The photoelectric effect is the emission of electrons or other free carriers when light shines on a material. Electrons emitted in this manner can be called photo electrons. This phenomenon is commonly studied in electronic physics, as well as in fields of chemistry, such as quantum chemistry or electrochemistry.
According to classical electromagnetic theory, this effect can be attributed to the transfer of energy from the light to an electron. From this perspective, an alteration in the intensity of light would induce changes in the kinetic energy of the electrons emitted from the metal. Furthermore, according to this theory, a sufficiently dim light would be expected to show a time lag between the initial shining of its light and the subsequent emission of an electron. However, the experimental results did not correlate with either of the two predictions made by classical theory.
The photons of a light beam have a characteristic energy proportional to the frequency of the light. In the photoemission process, if an electron within some material absorbs the energy of one photon and acquires more energy than the work function (the electron binding energy) of the material, it is ejected. If the photon energy is too low, the electron is unable to escape the material. Since an increase in the intensity of low-frequency light will only increase the number of low-energy photons sent over a given interval of time, this change in intensity will not create any single photon with enough energy to dislodge an electron. Thus, the energy of the emitted electrons does not depend on the intensity of the incoming light, but only on the energy (equivalent frequency) of the individual photons. It is an interaction between the incident photon and the outermost electrons.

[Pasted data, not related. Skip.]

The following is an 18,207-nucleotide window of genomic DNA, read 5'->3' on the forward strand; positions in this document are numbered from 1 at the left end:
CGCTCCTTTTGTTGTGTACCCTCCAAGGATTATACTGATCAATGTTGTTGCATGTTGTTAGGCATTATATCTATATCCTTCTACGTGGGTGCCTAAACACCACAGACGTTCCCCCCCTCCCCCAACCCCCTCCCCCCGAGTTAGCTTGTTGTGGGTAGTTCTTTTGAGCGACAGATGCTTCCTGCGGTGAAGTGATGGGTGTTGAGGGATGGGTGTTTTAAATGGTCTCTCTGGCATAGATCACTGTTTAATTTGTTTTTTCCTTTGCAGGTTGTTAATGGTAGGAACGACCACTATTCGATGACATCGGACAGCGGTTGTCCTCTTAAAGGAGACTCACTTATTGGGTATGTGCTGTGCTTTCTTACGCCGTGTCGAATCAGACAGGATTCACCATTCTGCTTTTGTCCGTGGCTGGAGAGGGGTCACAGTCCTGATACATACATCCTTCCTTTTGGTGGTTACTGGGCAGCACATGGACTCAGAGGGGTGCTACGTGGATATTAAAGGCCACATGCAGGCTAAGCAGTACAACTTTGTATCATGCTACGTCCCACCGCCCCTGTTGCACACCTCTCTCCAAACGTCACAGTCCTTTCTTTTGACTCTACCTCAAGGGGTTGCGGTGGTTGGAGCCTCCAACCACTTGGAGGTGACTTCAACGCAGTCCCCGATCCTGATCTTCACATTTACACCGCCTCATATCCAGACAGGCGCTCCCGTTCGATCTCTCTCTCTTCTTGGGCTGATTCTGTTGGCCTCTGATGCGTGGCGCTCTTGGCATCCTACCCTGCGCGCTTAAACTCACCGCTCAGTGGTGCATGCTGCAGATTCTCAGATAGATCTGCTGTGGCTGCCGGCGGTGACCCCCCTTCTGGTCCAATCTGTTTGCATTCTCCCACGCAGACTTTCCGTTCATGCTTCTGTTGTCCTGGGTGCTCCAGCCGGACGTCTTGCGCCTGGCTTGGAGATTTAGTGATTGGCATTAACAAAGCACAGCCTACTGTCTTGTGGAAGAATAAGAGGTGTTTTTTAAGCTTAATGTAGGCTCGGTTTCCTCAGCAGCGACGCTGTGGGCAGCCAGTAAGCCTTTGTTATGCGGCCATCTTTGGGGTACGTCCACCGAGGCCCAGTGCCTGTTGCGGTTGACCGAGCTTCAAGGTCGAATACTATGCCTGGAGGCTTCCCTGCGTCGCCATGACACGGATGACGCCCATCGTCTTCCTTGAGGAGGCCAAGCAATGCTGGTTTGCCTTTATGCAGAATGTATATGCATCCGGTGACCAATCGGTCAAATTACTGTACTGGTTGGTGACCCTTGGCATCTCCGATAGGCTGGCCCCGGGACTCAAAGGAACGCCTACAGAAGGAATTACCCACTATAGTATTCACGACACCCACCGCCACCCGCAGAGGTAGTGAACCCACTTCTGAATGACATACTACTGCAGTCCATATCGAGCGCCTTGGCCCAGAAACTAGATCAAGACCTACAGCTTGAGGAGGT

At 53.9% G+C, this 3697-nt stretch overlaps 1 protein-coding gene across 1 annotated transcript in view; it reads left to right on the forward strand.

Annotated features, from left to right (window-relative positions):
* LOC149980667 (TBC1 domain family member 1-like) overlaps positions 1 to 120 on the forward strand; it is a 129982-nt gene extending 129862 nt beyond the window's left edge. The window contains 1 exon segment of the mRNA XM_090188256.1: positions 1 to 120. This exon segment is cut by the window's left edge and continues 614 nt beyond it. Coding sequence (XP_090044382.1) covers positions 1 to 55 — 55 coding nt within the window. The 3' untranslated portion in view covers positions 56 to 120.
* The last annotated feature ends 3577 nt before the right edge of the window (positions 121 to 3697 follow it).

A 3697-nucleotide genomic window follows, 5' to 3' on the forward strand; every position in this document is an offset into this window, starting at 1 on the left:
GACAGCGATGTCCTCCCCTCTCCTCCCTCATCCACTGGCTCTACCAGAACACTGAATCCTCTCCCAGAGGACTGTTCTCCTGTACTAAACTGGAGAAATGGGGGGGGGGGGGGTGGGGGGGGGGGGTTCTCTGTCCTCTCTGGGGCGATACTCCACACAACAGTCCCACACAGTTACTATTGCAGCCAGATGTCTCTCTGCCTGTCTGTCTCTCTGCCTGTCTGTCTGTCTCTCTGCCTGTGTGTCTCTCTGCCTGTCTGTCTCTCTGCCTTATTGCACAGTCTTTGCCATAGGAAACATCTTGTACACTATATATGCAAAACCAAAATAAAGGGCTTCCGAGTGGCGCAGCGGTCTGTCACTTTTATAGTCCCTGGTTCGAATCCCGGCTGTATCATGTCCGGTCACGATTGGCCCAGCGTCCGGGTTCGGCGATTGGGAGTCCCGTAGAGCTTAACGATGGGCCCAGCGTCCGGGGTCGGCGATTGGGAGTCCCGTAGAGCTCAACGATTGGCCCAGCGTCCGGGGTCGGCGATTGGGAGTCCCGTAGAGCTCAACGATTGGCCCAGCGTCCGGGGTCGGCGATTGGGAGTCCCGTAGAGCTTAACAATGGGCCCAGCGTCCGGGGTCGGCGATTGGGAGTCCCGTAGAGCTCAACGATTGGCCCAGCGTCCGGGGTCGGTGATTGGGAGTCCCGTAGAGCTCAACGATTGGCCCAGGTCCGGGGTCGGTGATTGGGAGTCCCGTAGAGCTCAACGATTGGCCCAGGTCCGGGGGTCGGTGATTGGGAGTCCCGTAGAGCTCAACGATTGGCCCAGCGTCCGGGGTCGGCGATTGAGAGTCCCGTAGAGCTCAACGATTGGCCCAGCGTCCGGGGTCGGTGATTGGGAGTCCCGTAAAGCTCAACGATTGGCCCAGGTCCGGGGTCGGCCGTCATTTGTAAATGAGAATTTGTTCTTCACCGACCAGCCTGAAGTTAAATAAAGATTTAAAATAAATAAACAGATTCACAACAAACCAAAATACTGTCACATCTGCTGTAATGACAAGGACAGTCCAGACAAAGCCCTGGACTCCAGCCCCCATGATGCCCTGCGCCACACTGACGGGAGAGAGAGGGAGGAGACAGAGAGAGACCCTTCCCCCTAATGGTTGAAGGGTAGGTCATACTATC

Electrons can absorb energy from photons when irradiated, but they usually follow an “all or nothing” principle. All of the energy from one photon must be absorbed and used to liberate one electron from atomic binding, or else the energy is re-emitted. If the photon energy is absorbed, some of the energy liberates the electron from the atom, and the rest contributes to the electron’s kinetic energy as a free particle.
Experimental observations of photoelectric emission